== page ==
Monica [00:11:24] Yeah, to be able to reprocess it with, like, more understanding of, like, why you were under undernourished or not, your needs weren’t met and being able to. I feel like it helps you integrate, but somehow it just does it semantically. I mean it. I think what’s nice I’ve spent so much time trying to name these demons that puppeteer my ass. But for people who have had a really traumatic event and. They don’t know how to unlock the words or even name for themselves. EMDR can be really special because you don’t have to use. You don’t have to use words. You just let your body sort of take you there in that space. And I would say. I know that’s a little bit vague, but I would say if you’re going to those appointments, try not to think over and over and over again because this is my thing. Like I’m doing it wrong. Like, there’s no way to do it wrong. Like, you’re there and you just let your mind take you down down the path and trust. Trust your therapist.
Jameela [00:12:35] 100%. And I would also say something I found very helpful when I had EMDR I say it saved my life. And it’s not always the most accessible therapy, but it is now, you know, increasingly available all over the world. It saved my life. But the day of the therapy, I wouldn’t book in to do anything. I would book in a day of generally with any therapy, but especially EMDR, let you go right to the depths of your scariest and most most traumatic thoughts. Now, when you do that, they never go times up and send you out of the room. They always use the EMDR technique to make sure that by the time you leave that feeling that was traumatic and terrifying and made you almost feel like you’re going to shit yourself in the chair now feels quite mundane by the time you walk out of there, but still it is emotionally exhausting to go through that. And so just take care of you that day. Be super selfish and it can be, you know, my EMDR sessions or was on Tuesdays I just had super selfish Tuesday. It doesn’t roll off the tongue, but that’s how I would describe it. Everyone knew to leave me alone and I was going to watch old rom coms and I was going to eat whatever I wanted as a takeaway just for me. And I wasn’t going to text anyone back and I didn’t exist on Tuesdays. Tuesdays were my day where I was Tom Hanks in Castaway. And and and I would also I would also just I don’t know, I think I want to be too careful to not project my own experience onto it. But I would just say that it’s definitely one of the more intensive things to do. And it’s it’s not a slow burn. But for someone who’s just really fucking fed up with their old patterns like I was, it is so worth how tough it is in that in those few months because within 2 to 3 months you find yourself so transformed that for me, as an impatient, lazy woman, it was the ideal therapy.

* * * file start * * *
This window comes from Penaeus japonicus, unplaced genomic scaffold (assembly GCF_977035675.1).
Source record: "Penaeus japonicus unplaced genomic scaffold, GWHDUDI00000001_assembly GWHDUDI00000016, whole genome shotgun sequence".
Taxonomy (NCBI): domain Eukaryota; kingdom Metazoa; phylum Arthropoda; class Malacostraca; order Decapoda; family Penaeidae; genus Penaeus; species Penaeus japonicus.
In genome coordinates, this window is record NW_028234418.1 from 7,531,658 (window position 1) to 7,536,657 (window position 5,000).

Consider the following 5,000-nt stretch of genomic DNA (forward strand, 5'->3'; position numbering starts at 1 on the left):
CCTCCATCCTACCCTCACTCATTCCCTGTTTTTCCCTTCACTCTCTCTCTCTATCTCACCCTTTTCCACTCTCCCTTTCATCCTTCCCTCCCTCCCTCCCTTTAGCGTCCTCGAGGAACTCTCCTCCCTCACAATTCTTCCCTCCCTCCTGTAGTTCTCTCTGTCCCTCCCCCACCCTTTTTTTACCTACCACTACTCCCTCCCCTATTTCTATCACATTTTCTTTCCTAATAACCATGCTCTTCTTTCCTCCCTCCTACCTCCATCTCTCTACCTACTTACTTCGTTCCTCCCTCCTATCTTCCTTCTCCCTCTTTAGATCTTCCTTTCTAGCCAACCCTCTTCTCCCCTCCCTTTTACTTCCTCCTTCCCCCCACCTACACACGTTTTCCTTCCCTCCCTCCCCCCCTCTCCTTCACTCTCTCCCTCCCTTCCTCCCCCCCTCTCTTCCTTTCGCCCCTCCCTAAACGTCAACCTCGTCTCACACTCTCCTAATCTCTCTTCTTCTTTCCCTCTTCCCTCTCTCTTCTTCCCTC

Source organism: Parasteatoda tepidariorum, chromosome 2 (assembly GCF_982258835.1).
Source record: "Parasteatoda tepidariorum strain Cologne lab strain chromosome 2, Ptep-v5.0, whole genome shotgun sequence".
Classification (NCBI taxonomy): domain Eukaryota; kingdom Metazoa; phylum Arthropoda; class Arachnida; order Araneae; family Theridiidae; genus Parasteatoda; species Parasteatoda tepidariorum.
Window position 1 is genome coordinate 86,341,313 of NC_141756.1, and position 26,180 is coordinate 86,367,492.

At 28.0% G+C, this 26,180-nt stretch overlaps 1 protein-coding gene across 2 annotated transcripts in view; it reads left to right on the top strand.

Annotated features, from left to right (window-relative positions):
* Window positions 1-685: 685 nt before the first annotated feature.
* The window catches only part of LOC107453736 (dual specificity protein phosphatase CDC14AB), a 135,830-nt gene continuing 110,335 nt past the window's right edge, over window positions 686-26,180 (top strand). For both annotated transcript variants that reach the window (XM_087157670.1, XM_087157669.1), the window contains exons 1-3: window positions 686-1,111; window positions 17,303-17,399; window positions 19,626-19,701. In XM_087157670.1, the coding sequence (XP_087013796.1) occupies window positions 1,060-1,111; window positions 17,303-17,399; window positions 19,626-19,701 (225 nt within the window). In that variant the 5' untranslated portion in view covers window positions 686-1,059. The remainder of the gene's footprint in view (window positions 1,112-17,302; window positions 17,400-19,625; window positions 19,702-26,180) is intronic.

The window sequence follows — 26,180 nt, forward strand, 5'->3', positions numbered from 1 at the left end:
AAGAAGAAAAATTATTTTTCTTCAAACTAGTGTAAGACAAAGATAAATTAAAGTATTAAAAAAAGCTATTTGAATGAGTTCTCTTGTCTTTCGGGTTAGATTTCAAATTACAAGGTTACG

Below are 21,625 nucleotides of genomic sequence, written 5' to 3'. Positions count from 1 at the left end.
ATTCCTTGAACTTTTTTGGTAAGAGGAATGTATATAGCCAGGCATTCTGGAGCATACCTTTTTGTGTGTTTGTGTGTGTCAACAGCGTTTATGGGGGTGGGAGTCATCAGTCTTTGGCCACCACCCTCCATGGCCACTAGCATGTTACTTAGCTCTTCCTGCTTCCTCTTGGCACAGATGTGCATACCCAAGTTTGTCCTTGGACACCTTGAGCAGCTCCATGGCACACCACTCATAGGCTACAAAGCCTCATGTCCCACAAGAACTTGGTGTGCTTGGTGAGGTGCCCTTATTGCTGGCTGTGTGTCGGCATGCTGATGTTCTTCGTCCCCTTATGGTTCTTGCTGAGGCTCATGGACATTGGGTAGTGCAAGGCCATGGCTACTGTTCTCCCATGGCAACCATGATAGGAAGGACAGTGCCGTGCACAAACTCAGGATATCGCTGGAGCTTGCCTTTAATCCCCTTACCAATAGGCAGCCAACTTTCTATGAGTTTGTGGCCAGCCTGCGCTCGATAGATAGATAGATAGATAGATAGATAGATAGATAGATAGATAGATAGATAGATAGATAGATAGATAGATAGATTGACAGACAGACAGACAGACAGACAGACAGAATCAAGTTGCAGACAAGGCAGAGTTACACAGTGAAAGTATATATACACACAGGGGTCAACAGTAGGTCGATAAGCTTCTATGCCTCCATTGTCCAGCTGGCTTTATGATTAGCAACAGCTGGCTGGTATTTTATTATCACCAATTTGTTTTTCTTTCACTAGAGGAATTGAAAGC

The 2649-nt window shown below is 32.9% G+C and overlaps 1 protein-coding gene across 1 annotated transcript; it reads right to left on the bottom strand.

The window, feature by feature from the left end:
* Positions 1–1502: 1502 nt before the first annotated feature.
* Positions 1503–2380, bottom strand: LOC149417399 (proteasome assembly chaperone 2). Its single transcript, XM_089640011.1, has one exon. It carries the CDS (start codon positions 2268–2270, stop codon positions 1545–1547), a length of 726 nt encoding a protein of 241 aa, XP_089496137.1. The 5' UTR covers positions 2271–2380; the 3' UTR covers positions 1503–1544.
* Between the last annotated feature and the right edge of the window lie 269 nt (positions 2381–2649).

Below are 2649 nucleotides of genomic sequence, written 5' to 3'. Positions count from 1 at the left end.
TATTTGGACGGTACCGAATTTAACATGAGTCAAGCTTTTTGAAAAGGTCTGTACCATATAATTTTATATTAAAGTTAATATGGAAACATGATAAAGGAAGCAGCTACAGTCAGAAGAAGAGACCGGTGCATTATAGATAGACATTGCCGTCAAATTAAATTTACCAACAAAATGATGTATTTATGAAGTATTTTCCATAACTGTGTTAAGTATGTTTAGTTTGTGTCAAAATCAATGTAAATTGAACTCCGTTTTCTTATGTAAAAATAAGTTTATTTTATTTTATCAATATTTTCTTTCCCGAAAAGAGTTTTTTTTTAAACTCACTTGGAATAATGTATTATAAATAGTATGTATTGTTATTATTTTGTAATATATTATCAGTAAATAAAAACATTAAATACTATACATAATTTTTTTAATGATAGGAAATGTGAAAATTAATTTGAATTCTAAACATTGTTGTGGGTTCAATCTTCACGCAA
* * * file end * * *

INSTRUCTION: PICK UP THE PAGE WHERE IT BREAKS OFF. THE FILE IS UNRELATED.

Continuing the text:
Monica [00:14:33] I was just going to say I definitely feel more in my body because a lot of times when I would have an experience that would take me back, I would just fully dissociate. And, you know, if you’re and it can happen, you said at the end of the appointments they’ll sort of bring you don’t bring you back into your body in a way. And yeah. And if that happens, it’s. It’s okay. That’s all I was going to say.
Jameela [00:15:04] Someone says, How can I improve myself so women will look at me romantically and not as a friend? Oh, that really speaks to me because I was so friend zoned when I was younger. So, yeah, I really get it. Um. Were you friends around a lot when you were younger or were you.
Monica [00:15:21] Oh, my gosh. Yeah. Yes. Yes. People would be like, no way. And I put one little picture out. Nice try, fuckers. Nice try. And, you know, like, just like, late blooming in so many ways. And also being like a black girl in Wisconsin like I have. I’d had several people say say to me, like, you’re a little rough around the edges or my mom isn’t chill. I mean, I can think of three in my head where it’s like my parent wouldn’t be chill. But we’re not. That’s a whole other thing. We’re talking about the friendzone thing, which is just like oh it’s the worst. And I think it’s also, gosh, women are so terrifying because so much better inherently. It’s not sorry. Take that as a literal statement.
Jameela [00:16:12] Yeah.
Monica [00:16:13] But like. You have to maybe put yourself in a place to. To just assert right?
Jameela [00:16:20] Agreed. I was about to say that. I was about to say that. So if you aren’t interested in being someone’s friend, then at the point at which it becomes clear that they are not romantically attracted to you, it is likely it will be painful for you to continue on a relationship with them. And I know a lot of them, as I have said to people before, no, I don’t see you that way, but I’d love to be friends, but I don’t know if that’s necessarily, at least not immediately, a good idea for anyone involved because that person still has feelings for you. It’s going to be difficult for them. They’re going to have to watch you go on a date with other people, there’s just an awkward to it. There needs to be, I think, a clean break for a while until everyone’s had time to process and move on. So don’t do the thing where you allow yourself to be friend zoned like you have more agency than that, even if it’s going to suck being away from that person that you admire so much, you’ve got to go. You’ve got to get away. I also think there’s something in asking yourself who your choices are. Are you hanging around with the right people? Are you attracted to the people who are the healthiest for you to be attracted to? Do you need to do a little bit of deep digging? Because I found that it wasn’t so much me that changed as the people I surrounded myself with that really impacted my ability to have a relationship. But you know, I didn’t have my first kiss till I was 21, I didn’t lose my virginity till I was 22. I got a boyfriend around that age and so I didn’t really date people before then. And and I think that’s partly because I was attracted to the kind of people who wouldn’t want me, who actually I didn’t have that much in common with. And, and I think that’s always worth investigating. Maybe it’s not you that needs to change. Maybe you just need to alter who you surround yourself with.